[00:04:02.25] And the court made clear at the time that it was not taking up that issue, but they basically begged some litigant somewhere to bring it before the court, and it didn't take long for one of these cases to start winding its way through. And so we now have one that has worked its way all the way up to the Supreme Court. It's currently scheduled to be heard in March, I believe.
[00:04:26.64] And we'll just have to see what happens. I mean it could be, for example, that the court never has to hear this case because the bill that just passed the House, which would make clear that the SEC can seek disgorgement and that a 14 year statute of limitations applies, if that passes on the other side of the Hill, then the Supreme Court really doesn't need to say anything, right? So the question has been answered.
[00:04:50.55] It'll be interesting to see whether they punt while that legislation is working its way through the process. In any event, definitely a case that we should watch in 2020.
[00:05:01.11] CHRIS EKIMOFF: So a couple of things on that, Kurt. First, it sounds like the SE-- or excuse me, the Supreme Court is now using footnotes as a potential litigation roadmap. So be sure to read through all of your decisions to see if there's anything else there for you. And second, Kurt, not to be too crass, but why would I care if the SEC is coming after me in the administrative court or in the federal court? Does it make a big difference to the defendant?
[00:05:24.04] KURT WOLFE: Well, I think the Liu case, right, if that is ultimately what determines whether or not the SEC can bring disgorgement in federal district court. If that is what rules the day, and let's just say, for example, that the court says, no, there's no statutory authority for the SEC to seek it disgorgement remedy in federal district court. Which is entirely possible, right? Because we have a court right now that focuses greatly on what specifically is in a statute, what are the words of the statute, right?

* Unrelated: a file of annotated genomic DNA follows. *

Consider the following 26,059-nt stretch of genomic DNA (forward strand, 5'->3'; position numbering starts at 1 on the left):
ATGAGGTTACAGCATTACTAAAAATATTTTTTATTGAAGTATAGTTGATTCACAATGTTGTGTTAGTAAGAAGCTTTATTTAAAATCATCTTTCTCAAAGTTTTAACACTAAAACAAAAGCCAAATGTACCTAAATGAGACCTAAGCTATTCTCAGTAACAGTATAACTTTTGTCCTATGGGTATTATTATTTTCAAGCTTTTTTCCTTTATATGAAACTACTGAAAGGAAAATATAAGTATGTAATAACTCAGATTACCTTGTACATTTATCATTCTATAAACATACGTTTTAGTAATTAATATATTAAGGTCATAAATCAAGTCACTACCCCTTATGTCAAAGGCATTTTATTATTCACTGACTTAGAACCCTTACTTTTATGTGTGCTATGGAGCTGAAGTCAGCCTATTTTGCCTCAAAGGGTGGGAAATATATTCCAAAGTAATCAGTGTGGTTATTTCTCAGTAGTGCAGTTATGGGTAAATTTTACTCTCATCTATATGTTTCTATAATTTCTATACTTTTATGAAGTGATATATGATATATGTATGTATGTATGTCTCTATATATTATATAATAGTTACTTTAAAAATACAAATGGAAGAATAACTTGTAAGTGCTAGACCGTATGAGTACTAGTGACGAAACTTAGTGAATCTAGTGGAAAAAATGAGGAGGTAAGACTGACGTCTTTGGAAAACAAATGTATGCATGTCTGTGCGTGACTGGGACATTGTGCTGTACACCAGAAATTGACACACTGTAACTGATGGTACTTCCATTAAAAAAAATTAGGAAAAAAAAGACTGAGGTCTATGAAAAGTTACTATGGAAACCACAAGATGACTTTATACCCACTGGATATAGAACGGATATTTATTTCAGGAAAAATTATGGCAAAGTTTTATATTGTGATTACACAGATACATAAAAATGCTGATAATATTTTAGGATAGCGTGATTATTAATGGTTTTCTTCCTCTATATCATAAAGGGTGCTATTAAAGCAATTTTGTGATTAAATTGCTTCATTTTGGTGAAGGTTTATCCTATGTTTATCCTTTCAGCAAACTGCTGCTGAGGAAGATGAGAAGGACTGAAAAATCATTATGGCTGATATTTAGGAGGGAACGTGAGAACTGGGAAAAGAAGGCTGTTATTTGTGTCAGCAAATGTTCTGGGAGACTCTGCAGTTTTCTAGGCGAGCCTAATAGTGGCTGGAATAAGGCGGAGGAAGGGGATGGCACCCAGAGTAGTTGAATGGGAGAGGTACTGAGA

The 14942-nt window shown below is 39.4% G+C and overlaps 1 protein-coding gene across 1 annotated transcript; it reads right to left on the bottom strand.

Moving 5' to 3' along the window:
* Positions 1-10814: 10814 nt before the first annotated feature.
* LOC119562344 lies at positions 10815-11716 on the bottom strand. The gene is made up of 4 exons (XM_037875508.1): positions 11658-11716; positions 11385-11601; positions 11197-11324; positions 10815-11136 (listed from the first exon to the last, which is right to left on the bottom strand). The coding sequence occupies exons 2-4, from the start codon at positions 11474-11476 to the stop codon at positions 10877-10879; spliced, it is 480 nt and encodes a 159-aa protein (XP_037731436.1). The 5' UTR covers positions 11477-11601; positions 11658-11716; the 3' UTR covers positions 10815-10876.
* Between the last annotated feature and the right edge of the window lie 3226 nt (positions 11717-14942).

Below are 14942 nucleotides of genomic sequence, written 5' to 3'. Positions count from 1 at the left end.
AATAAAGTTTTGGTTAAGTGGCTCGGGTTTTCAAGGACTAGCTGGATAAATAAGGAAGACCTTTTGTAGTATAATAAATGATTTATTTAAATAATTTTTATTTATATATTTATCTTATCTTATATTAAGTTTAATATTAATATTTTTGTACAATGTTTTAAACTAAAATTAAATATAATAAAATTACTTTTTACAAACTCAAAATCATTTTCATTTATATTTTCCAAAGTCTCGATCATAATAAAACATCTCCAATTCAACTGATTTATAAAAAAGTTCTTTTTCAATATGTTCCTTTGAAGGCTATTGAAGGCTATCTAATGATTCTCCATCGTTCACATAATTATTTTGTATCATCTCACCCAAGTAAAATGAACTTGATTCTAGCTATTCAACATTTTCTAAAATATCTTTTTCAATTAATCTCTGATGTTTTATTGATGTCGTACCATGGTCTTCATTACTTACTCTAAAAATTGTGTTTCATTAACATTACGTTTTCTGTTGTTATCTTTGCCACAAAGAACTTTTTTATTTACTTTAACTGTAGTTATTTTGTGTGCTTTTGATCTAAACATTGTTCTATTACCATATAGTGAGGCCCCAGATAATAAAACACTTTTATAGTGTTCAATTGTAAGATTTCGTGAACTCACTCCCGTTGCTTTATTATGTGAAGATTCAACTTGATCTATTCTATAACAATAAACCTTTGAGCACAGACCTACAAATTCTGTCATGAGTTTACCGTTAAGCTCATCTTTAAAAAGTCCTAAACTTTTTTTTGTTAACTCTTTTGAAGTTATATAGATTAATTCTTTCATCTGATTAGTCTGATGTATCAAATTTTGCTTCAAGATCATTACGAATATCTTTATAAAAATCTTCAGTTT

[00:05:54.03] That would ultimately change the case mix, I think, for the SEC. Over the years, they have increasingly brought cases in administrative proceedings, and they have a really high win percentage in those proceedings.
[00:06:06.86] CHRIS EKIMOFF: I remember hearing criticism about that.
[00:06:09.42] KURT WOLFE: It's always the-- you always want to play on your home court as you went there all the time is the argument. Look, people come down on different sides of that issue. I don't think that the SEC has an unfair advantage or that defendants are necessarily desperately treated in ALJ hearings. But I think you'd see more cases brought in those proceedings than you currently do if you can no longer get disgorgement in court.
[00:06:35.55] CHRIS EKIMOFF: Yes. Understood.
[00:06:40.90] We're talking about a blockbuster case in 2020. Where you think it's going to happen with rulemaking, Kurt?
[00:06:45.77] KURT WOLFE: So I think rulemaking it sort of can't continue at the same pace that it did in 2019.
[00:06:52.57] CHRIS EKIMOFF: We had 40 rules brought up, 20 of which were finalizes--
[00:06:54.90] KURT WOLFE: 40 rules proposals, right, something like that. It was just a blistering pace. Sure, we'll see some new rule makings. There are some things that still need to be finalized with respect to Dodd-Frank. As we talked about on the last podcast, they just released a rule proposal relating to the definition of accredited investors. That's going to play out over the course of 2020.
[00:07:17.83] I think what's going to be most interesting over the next six months or so will be, first, what in fact happens to RegBi? Do any of the lawsuits that are seeking to set aside RegBi for one reason or another will they be successful? Will there be new lawsuits that seek to set aside RegBi on other grounds?
[00:07:38.13] There is an important legal argument that hasn't been tested yet with respect to RegBi, and that is whether or not the pre-emption applies, right? So one of the things we talked about on the last part was whether or not states, or the fact that states securities regulators and legislatures are considering implementing their own conduct standards, would those be preempted by the federal law? There isn't a lawsuit right now pending that asks that question.